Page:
Suboxone and Traditional Recovery

By: Jeffrey T. Junig

Part Three: How Suboxone and traditional recovery can be used together.

The appropriate relationship between suboxone treatment and traditional recovery becomes clear once one understands the relationship between opiate obsession and character defects. Should people taking suboxone attend NA or AA? Yes, if they want to. A 12-step program has much to offer an addict, or anyone for that matter. But I see little use in forced or coerced attendance at meetings. The recovery message requires a level of acceptance that comes about during desperate times, and people on suboxone do not feel desperate. In fact, people on suboxone often report that 'they feel normal for the first time in their lives'. A person in this state of mind is not going to do the difficult personal inventories of AA unless otherwise motivated by his/her own internal desire to change.

The role of 'desperation' should be addressed at this time: In traditional treatment desperation is the most important prerequisite to making progress, as it takes the desperation of being at 'rock bottom' to open the mind to see one's powerlessness. But when recovery from addiction is viewed through the remission model, the lack of desperation is a good thing, as it allows the reinstatement of the addict's own positive character. Such a view is consistent with the 'hierarchy of needs' put forward by Abraham Maslow in 1943; there can be little interest in higher order traits when one is fighting for one's life.

Other Questions (and answers):

-Should suboxone patients be in a recovery group? I have similar reservations about forced attendance, but there is something to be gained from the sense of support that a good group can provide.

-What is the value of the 4th through 6th steps of a 12-step program, where the addict specifically addresses his/her character defects and asks for their removal by a higher power? Are these steps critical to the resolution of character defects? These steps are necessary for addicts in 'sober recovery', as the obsession to use will come and go to varying degrees over time depending on the individual and his/her stress level. But for a person taking suboxone I see the steps as valuable, but not essential.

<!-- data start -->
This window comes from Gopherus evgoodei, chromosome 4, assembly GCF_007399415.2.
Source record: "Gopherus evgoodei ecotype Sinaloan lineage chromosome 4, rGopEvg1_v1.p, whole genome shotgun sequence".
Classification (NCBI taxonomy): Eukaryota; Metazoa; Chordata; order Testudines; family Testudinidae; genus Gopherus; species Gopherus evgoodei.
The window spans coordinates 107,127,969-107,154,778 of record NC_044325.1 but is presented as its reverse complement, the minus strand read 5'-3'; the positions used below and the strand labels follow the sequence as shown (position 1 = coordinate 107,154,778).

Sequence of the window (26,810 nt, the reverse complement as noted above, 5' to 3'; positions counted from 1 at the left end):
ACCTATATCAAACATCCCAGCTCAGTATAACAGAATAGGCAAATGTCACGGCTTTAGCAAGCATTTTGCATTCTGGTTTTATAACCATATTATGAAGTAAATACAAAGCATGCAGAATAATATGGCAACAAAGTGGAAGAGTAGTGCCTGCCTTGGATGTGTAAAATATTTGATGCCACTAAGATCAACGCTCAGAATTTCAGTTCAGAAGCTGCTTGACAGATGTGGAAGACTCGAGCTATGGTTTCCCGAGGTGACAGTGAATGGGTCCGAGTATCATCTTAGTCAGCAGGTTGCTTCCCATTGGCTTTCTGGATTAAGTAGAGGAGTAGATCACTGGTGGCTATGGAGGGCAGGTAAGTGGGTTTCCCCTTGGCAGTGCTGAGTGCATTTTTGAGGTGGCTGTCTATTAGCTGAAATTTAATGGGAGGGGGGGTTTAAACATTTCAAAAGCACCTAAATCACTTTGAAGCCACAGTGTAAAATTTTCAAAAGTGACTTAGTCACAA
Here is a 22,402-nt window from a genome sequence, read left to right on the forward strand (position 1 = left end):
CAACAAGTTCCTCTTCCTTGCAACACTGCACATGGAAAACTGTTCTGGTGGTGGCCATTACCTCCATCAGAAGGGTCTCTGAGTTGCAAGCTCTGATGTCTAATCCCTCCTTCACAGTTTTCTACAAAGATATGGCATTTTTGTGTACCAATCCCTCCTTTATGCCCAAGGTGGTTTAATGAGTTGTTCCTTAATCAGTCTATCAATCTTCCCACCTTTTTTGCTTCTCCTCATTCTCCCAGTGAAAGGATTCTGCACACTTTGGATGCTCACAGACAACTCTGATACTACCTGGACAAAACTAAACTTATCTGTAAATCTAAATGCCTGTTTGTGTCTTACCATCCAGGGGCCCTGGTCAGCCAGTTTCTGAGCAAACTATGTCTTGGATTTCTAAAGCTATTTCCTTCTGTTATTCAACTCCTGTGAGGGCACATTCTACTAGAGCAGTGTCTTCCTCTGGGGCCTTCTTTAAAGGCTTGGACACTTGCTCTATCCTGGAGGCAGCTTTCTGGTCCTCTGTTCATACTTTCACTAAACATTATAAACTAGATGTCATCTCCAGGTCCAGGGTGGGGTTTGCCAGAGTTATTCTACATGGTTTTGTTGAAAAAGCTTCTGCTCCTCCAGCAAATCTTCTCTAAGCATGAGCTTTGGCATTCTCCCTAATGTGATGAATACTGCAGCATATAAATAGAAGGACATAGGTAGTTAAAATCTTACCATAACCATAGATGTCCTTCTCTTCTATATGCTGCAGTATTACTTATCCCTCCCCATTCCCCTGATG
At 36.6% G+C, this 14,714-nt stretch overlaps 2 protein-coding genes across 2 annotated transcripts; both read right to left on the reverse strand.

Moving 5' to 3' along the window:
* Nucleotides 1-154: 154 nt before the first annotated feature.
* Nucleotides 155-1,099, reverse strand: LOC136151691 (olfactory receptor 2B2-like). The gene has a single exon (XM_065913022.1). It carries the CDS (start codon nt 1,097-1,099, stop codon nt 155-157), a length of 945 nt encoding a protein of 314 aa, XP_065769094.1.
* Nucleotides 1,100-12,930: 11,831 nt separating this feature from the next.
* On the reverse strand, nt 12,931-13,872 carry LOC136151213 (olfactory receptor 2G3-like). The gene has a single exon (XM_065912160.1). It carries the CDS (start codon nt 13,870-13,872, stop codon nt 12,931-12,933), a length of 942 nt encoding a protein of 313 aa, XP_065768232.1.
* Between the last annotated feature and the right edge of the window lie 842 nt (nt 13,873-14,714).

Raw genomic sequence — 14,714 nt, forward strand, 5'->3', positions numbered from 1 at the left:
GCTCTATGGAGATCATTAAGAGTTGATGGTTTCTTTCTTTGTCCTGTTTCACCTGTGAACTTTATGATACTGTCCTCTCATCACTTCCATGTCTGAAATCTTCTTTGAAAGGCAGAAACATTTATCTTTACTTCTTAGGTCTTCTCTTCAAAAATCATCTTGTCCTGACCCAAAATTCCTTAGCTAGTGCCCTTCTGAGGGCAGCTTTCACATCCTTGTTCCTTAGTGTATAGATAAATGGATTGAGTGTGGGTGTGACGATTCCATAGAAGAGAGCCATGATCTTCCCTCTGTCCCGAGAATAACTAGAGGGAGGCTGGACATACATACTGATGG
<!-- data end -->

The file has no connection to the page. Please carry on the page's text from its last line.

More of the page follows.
-Where does methadone fit in? Methadone activates opiate receptors like any other opiate agonist. A newly-raised dosage will prevent cravings temporarily, but as tolerance inevitably rises, cravings will return. With cravings comes the obsession to use and the associated character defects. This explains the profound difference in the subjective experiences of addicts maintained on suboxone versus methadone, and explains why in my practice I have many patients who have switched to suboxone, but none in the other direction.

The downside of suboxone.

Traditional AODA treatment specialists are not as excited about suboxone treatment. Desperation is often required to open the addict's mind to change, and desperation is harder to achieve when an addict has the option to leave treatment and find a practitioner who will prescribe suboxone. Suboxone is sometimes used 'on the street' by addicts who want to take time off from addiction without committing to long term sobriety. Suboxone itself can be abused for short periods of time, until tolerance develops to the drug. Snorting suboxone reportedly results in a faster time of onset, without allowing the absorption of the naloxone that prevents intravenous use. Finally, the remission model of suboxone use implies long term use of the drug. Chronic use of any opiate, including suboxone, has the potential for negative effects on testosterone levels and sexual function, and the use of suboxone is complicated when surgery is necessary. Short- or moderate-term use of suboxone raises a host of additional questions, including how to convert from drug-induced remission, without desperation, to sober recovery, which often requires desperation.

The beginning of the future.

Time will tell whether or not suboxone will work with traditional recovery, or whether there will continue to be two distinct options that are in some ways at odds with each other. The treatment of opiate addiction has certainly proven profitable, which will cause increased investment in addiction research. At one time we had two or three treatment options for hypertension, including a drug called reserpine that would never be used for similar indications today. Some day we will likely look back on suboxone as the beginning of new age of addiction treatment. But for now, the treatment community would be best served by recognizing each other's strengths, rather than pointing out their weaknesses.

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